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Canada should immediately empower the CORE, recent media reports show

Updated on 10 May 2023. Initially published on 11 April 2023.

Recent media reports exposing the ineffectiveness of Canada’s Ombudsperson for Responsible Enterprise (CORE) show it should immediately be given the powers to require the production of documents and compel witness testimony under oath from companies accused of alleged human rights and environmental abuses.

The federal government had initially pledged to empower the CORE with these investigatory powers but broke that promise when the CORE was launched.

According to a report on 10 April 2023 by the Globe and Mail’s Tavia Grant:

  • Two of the groups whose complaints sparked the office’s first active cases said the CORE is “slow, ineffective and has created a process bogged down in bureaucracy”.
  • The complaints process ‘has been hampered by “unnecessary” confidentiality rules, along with a failure so far to conduct an investigation into the issues raised’ according to Mehmet Tohti, the Executive Director of the Ottawa-based Uyghur Rights Advocacy Project.
  • The length of time the CORE has taken so far amounts to “bureaucratic nonsense” according to Hugh Doherty, co-chair of the group Canadians in Support of Refugees in Dire Need.

Another investigation on 1 April 2023, by Ms. Grant at the Globe, found that:

  • The CORE has still as yet to complete one single investigation in four years, despite an annual $4.9 million dollar budget, and a staff of 20 people
  • There were more than 50 instances of alleged human rights abuses linked to Canadian companies in the last 5 years, in 30 countries, which Canadian authorities could investigate
  • 14 human-rights organizations and labour union representatives, including the CNCA, resigned on the same day in 2019 from the CORE’s advisory board, having lost confidence in the government’s commitment to international corporate accountability.
  • After Indigenous leaders testified that the CORE’s lack of powers made it unworthy of approaching, the CORE repeatedly made no one available for interviews, and e-mailed questions merely got replies to visit their website.

Ms. Grant published a subsequent article on 9 May 2023, revealing that:

  • While the CORE is supposed to supply the International Trade Minister with status reports on the cases it is reviewing, the Minister has not received a single initial assessment report on any case, nor interim or final reports on reviews of companies.
  • The Ombudsperson herself, despite not having done interviews or filed those reports, is paid between $183,600 and $216,000 a year.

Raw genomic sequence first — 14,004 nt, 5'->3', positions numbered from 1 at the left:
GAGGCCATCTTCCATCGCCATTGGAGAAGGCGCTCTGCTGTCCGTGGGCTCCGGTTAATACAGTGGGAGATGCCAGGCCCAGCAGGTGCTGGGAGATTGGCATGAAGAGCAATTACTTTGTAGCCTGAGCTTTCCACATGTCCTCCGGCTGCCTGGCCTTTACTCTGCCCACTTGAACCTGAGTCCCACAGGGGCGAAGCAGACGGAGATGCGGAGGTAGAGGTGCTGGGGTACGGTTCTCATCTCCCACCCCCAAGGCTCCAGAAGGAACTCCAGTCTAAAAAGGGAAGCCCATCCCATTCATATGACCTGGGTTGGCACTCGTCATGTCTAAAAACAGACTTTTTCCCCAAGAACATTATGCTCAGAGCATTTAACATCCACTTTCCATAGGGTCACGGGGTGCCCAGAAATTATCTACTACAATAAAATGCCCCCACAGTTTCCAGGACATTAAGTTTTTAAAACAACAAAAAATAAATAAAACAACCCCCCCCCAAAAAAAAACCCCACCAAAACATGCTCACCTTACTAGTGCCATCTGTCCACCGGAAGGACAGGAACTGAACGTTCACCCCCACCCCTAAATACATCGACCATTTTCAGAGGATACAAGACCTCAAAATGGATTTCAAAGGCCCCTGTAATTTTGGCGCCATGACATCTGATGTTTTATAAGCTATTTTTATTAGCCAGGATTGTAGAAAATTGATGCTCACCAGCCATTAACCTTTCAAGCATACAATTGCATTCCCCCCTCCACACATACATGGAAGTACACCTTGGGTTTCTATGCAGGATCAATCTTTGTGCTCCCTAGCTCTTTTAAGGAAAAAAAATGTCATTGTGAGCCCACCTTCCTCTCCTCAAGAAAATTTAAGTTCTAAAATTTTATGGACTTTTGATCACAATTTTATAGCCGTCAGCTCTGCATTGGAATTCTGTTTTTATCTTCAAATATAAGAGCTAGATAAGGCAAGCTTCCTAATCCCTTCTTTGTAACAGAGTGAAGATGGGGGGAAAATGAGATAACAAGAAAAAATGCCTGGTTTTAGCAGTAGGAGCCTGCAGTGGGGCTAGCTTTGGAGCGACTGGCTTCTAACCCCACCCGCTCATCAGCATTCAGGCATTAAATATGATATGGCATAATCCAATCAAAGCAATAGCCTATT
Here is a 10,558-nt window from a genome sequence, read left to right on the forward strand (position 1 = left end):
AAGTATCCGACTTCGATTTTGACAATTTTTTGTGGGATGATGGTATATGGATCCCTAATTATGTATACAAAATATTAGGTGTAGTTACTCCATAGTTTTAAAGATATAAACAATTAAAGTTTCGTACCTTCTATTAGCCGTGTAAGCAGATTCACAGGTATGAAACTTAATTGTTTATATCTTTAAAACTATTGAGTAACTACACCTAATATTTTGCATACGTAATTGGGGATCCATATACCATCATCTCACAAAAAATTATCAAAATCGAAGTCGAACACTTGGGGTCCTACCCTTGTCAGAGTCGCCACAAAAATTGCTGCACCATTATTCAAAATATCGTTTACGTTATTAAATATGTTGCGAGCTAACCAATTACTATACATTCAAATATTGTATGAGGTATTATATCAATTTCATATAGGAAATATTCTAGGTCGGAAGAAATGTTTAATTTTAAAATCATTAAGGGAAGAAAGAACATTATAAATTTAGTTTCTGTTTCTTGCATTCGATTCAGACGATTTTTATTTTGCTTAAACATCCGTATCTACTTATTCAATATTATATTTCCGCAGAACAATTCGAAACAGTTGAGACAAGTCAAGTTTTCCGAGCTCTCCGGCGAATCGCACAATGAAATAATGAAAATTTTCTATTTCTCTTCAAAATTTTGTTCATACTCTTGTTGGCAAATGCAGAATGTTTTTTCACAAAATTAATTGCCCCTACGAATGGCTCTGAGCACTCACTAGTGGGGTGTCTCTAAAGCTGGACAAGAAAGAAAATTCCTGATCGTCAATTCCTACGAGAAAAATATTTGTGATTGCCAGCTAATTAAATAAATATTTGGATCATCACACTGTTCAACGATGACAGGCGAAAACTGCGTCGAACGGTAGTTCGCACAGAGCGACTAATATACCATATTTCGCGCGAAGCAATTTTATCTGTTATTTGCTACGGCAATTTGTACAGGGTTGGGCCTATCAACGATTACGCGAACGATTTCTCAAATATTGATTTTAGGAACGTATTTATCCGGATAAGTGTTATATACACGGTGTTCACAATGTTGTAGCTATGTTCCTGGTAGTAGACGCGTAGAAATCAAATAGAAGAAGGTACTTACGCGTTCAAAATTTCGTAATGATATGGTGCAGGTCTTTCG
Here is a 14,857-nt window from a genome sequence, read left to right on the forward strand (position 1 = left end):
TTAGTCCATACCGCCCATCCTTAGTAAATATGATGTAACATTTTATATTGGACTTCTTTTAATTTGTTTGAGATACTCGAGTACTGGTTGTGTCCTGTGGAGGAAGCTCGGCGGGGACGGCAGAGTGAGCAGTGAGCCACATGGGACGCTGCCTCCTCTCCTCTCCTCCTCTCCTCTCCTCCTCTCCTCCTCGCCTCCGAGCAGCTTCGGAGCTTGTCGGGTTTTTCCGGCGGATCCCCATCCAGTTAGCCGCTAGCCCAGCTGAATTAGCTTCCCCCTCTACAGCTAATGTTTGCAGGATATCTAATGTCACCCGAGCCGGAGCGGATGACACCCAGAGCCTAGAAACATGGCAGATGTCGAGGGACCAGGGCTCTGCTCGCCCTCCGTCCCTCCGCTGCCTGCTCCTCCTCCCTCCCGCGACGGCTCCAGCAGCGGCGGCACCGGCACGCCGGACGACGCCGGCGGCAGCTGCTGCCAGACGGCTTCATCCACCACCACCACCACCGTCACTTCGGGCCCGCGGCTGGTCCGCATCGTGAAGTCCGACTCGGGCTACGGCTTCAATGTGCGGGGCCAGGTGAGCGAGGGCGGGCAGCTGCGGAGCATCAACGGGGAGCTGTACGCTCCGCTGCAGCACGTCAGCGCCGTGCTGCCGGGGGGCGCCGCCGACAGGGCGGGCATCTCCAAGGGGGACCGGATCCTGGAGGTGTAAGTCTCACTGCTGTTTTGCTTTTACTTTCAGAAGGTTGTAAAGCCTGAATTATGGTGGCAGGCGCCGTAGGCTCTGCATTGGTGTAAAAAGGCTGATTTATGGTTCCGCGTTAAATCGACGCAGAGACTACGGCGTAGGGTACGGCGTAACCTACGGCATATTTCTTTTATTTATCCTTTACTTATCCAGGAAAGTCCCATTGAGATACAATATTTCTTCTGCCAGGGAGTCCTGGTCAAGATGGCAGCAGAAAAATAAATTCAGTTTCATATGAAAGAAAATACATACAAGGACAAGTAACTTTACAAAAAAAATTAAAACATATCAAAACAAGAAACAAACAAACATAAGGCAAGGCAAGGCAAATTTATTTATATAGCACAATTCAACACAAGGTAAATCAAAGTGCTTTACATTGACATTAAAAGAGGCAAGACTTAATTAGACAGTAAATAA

As quoted in the initial Globe investigation:

  • The federal government’s broken promise to empower the CORE has meant that if victims of alleged corporate abuse go to the CORE, it “could actually deepen the harm that they’ve already experienced” because it “doesn’t have the powers to actually level the playing field with the company,” noted Catherine Coumans of MiningWatch Canada.
  • Without more stringent oversight to ensure companies are respecting human rights, Canada’s reputation may suffer, and it could affect Canada’s ability to negotiate treaties that support businesses with host states, according to Penelope Simons at the University of Ottawa.

Empower the CORE: help Canada to stop lagging behind on human rights

As stated by former UN Working Group Chair Professor Surya Deva, Canada is “definitely lagging behind its Western counterparts,” “hasn’t adopted a business and human rights national action plan like Denmark or the Netherlands,” nor has Canada enacted a mandatory human rights and environmental due diligence law like France, Germany, and soon the EU, that force companies to address adverse impacts of their activities on people and the planet.

Giving Canada’s CORE real powers would be an excellent first step towards bringing Canada in-line with other countries that are making appropriate efforts to tackle human rights and environmental abuses by home-based multinational companies, importers, and their subsidiaries.

Aside from giving the CORE the powers to require the production of documents and compel witness testimony under oath, the federal government should also require the CORE to:

  • Be more transparent
  • Move much faster when it gets complaints

The CNCA has developed a model law and model Order in Council for the government to transform the CORE into an effective watchdog. A private members Bill is currently before the House of Commons, inspired by this model law: Bill C-263, An Act to establish the Office of the Commissioner for Responsible Business Conduct Abroad and to make consequential amendments to other Acts, would help finally make the CORE effective.

People who are harmed by Canadian companies operating abroad deserve to have their rights respected. It is long past time for Canada to give the CORE the basic minimum powers needed to do its job.

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